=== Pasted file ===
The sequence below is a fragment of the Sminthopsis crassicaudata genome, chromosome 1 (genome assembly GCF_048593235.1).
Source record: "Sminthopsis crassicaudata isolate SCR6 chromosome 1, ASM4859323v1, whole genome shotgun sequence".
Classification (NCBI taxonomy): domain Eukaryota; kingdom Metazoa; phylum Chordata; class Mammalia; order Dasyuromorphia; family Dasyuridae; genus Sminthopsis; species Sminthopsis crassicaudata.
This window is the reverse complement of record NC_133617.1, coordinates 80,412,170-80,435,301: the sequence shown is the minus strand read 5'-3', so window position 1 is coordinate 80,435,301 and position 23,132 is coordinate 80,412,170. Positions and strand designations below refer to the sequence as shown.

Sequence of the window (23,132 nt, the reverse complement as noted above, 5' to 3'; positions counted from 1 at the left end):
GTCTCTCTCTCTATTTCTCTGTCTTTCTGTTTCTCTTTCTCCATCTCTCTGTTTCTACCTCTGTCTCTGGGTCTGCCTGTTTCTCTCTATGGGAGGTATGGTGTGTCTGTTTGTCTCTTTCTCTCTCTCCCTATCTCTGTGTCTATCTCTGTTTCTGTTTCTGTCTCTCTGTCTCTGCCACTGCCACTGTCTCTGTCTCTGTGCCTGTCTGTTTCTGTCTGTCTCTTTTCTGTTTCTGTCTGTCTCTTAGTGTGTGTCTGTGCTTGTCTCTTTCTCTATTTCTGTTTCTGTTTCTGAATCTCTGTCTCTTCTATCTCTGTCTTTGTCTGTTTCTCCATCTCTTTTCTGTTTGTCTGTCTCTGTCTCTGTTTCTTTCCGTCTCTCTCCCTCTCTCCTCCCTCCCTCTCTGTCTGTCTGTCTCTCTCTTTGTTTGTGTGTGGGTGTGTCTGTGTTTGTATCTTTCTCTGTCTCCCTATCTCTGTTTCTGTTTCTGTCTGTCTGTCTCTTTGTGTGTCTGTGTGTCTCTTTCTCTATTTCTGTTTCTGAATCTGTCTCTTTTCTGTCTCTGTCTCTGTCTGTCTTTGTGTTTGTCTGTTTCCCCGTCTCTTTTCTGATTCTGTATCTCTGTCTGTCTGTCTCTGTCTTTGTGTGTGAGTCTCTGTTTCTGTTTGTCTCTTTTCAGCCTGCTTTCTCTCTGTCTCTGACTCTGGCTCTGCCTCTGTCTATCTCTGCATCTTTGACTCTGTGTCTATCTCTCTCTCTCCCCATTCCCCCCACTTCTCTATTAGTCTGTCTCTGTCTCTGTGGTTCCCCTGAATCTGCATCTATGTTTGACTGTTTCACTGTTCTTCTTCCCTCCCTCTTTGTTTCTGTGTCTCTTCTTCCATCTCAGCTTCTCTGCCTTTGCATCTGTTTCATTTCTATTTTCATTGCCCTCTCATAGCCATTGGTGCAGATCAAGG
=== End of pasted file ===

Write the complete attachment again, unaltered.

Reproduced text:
The sequence below is a fragment of the Sminthopsis crassicaudata genome, chromosome 1 (genome assembly GCF_048593235.1).
Source record: "Sminthopsis crassicaudata isolate SCR6 chromosome 1, ASM4859323v1, whole genome shotgun sequence".
Classification (NCBI taxonomy): domain Eukaryota; kingdom Metazoa; phylum Chordata; class Mammalia; order Dasyuromorphia; family Dasyuridae; genus Sminthopsis; species Sminthopsis crassicaudata.
This window is the reverse complement of record NC_133617.1, coordinates 80,412,170-80,435,301: the sequence shown is the minus strand read 5'-3', so window position 1 is coordinate 80,435,301 and position 23,132 is coordinate 80,412,170. Positions and strand designations below refer to the sequence as shown.

Sequence of the window (23,132 nt, the reverse complement as noted above, 5' to 3'; positions counted from 1 at the left end):
GTCTCTCTCTCTATTTCTCTGTCTTTCTGTTTCTCTTTCTCCATCTCTCTGTTTCTACCTCTGTCTCTGGGTCTGCCTGTTTCTCTCTATGGGAGGTATGGTGTGTCTGTTTGTCTCTTTCTCTCTCTCCCTATCTCTGTGTCTATCTCTGTTTCTGTTTCTGTCTCTCTGTCTCTGCCACTGCCACTGTCTCTGTCTCTGTGCCTGTCTGTTTCTGTCTGTCTCTTTTCTGTTTCTGTCTGTCTCTTAGTGTGTGTCTGTGCTTGTCTCTTTCTCTATTTCTGTTTCTGTTTCTGAATCTCTGTCTCTTCTATCTCTGTCTTTGTCTGTTTCTCCATCTCTTTTCTGTTTGTCTGTCTCTGTCTCTGTTTCTTTCCGTCTCTCTCCCTCTCTCCTCCCTCCCTCTCTGTCTGTCTGTCTCTCTCTTTGTTTGTGTGTGGGTGTGTCTGTGTTTGTATCTTTCTCTGTCTCCCTATCTCTGTTTCTGTTTCTGTCTGTCTGTCTCTTTGTGTGTCTGTGTGTCTCTTTCTCTATTTCTGTTTCTGAATCTGTCTCTTTTCTGTCTCTGTCTCTGTCTGTCTTTGTGTTTGTCTGTTTCCCCGTCTCTTTTCTGATTCTGTATCTCTGTCTGTCTGTCTCTGTCTTTGTGTGTGAGTCTCTGTTTCTGTTTGTCTCTTTTCAGCCTGCTTTCTCTCTGTCTCTGACTCTGGCTCTGCCTCTGTCTATCTCTGCATCTTTGACTCTGTGTCTATCTCTCTCTCTCCCCATTCCCCCCACTTCTCTATTAGTCTGTCTCTGTCTCTGTGGTTCCCCTGAATCTGCATCTATGTTTGACTGTTTCACTGTTCTTCTTCCCTCCCTCTTTGTTTCTGTGTCTCTTCTTCCATCTCAGCTTCTCTGCCTTTGCATCTGTTTCATTTCTATTTTCATTGCCCTCTCATAGCCATTGGTGCAGATCAAGG